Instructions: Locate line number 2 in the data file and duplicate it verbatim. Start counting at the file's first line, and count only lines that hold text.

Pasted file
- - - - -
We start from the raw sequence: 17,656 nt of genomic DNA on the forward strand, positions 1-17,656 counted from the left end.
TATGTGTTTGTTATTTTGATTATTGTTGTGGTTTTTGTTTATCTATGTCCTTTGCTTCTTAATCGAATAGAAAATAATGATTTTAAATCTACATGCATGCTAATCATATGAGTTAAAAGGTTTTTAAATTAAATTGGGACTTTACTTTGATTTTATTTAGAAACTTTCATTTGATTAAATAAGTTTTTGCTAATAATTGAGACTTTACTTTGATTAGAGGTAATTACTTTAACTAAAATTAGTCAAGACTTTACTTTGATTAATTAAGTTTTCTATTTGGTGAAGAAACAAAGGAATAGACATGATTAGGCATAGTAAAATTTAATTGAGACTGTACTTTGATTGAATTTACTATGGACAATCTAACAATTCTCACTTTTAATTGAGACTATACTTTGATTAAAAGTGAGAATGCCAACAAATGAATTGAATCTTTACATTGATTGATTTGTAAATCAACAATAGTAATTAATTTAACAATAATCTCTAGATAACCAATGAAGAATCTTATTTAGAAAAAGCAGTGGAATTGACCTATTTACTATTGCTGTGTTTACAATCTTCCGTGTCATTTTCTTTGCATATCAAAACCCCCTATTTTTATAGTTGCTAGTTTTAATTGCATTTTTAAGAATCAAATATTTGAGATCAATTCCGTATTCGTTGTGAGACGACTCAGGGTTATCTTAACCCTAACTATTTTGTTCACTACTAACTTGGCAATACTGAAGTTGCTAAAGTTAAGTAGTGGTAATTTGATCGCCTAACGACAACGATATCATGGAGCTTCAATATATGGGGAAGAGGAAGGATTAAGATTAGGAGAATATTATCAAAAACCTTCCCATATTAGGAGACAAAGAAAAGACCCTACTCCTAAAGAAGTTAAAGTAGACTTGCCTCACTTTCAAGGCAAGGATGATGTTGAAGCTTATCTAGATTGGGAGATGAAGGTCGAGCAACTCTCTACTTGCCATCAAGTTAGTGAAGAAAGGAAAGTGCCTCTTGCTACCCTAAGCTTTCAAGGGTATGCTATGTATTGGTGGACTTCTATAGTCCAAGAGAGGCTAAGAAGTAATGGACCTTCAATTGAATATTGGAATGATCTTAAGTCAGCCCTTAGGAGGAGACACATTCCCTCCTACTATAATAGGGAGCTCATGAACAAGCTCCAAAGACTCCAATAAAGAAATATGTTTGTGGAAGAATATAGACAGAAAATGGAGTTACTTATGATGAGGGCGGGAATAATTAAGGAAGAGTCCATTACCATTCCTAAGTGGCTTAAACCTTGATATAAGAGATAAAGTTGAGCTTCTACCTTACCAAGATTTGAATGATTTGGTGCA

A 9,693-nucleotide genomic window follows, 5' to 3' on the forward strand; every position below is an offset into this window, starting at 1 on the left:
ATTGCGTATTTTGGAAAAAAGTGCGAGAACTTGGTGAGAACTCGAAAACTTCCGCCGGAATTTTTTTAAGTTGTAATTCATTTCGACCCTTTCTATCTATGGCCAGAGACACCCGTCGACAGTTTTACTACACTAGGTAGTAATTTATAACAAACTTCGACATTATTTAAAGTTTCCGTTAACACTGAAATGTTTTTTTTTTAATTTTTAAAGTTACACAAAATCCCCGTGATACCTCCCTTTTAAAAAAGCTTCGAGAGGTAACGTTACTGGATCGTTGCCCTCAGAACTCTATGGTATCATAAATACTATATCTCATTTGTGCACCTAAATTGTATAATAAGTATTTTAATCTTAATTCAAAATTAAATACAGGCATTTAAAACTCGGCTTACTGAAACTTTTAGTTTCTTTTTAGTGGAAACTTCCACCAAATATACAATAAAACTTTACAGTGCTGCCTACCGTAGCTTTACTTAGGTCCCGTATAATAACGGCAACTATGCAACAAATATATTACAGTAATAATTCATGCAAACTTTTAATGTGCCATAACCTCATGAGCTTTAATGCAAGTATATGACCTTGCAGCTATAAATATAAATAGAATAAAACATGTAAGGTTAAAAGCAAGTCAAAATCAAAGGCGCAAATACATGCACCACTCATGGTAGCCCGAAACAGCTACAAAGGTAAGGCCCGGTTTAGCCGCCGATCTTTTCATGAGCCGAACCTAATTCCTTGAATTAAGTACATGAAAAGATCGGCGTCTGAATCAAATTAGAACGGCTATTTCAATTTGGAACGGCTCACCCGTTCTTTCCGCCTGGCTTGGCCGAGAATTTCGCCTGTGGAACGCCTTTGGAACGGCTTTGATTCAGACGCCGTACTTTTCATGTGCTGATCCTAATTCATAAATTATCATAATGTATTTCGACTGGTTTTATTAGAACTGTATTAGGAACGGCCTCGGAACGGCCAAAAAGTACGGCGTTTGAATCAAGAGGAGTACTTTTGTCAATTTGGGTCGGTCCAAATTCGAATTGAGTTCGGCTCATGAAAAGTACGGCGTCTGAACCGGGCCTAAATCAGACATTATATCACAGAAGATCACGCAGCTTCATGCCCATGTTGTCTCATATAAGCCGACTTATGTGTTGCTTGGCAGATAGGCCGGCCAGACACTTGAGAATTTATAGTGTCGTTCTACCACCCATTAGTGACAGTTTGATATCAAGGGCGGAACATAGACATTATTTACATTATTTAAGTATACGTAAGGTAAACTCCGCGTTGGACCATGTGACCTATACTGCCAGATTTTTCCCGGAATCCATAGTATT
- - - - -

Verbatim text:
TATGTGTTTGTTATTTTGATTATTGTTGTGGTTTTTGTTTATCTATGTCCTTTGCTTCTTAATCGAATAGAAAATAATGATTTTAAATCTACATGCATGCTAATCATATGAGTTAAAAGGTTTTTAAATTAAATTGGGACTTTACTTTGATTTTATTTAGAAACTTTCATTTGATTAAATAAGTTTTTGCTAATAATTGAGACTTTACTTTGATTAGAGGTAATTACTTTAACTAAAATTAGTCAAGACTTTACTTTGATTAATTAAGTTTTCTATTTGGTGAAGAAACAAAGGAATAGACATGATTAGGCATAGTAAAATTTAATTGAGACTGTACTTTGATTGAATTTACTATGGACAATCTAACAATTCTCACTTTTAATTGAGACTATACTTTGATTAAAAGTGAGAATGCCAACAAATGAATTGAATCTTTACATTGATTGATTTGTAAATCAACAATAGTAATTAATTTAACAATAATCTCTAGATAACCAATGAAGAATCTTATTTAGAAAAAGCAGTGGAATTGACCTATTTACTATTGCTGTGTTTACAATCTTCCGTGTCATTTTCTTTGCATATCAAAACCCCCTATTTTTATAGTTGCTAGTTTTAATTGCATTTTTAAGAATCAAATATTTGAGATCAATTCCGTATTCGTTGTGAGACGACTCAGGGTTATCTTAACCCTAACTATTTTGTTCACTACTAACTTGGCAATACTGAAGTTGCTAAAGTTAAGTAGTGGTAATTTGATCGCCTAACGACAACGATATCATGGAGCTTCAATATATGGGGAAGAGGAAGGATTAAGATTAGGAGAATATTATCAAAAACCTTCCCATATTAGGAGACAAAGAAAAGACCCTACTCCTAAAGAAGTTAAAGTAGACTTGCCTCACTTTCAAGGCAAGGATGATGTTGAAGCTTATCTAGATTGGGAGATGAAGGTCGAGCAACTCTCTACTTGCCATCAAGTTAGTGAAGAAAGGAAAGTGCCTCTTGCTACCCTAAGCTTTCAAGGGTATGCTATGTATTGGTGGACTTCTATAGTCCAAGAGAGGCTAAGAAGTAATGGACCTTCAATTGAATATTGGAATGATCTTAAGTCAGCCCTTAGGAGGAGACACATTCCCTCCTACTATAATAGGGAGCTCATGAACAAGCTCCAAAGACTCCAATAAAGAAATATGTTTGTGGAAGAATATAGACAGAAAATGGAGTTACTTATGATGAGGGCGGGAATAATTAAGGAAGAGTCCATTACCATTCCTAAGTGGCTTAAACCTTGATATAAGAGATAAAGTTGAGCTTCTACCTTACCAAGATTTGAATGATTTGGTGCA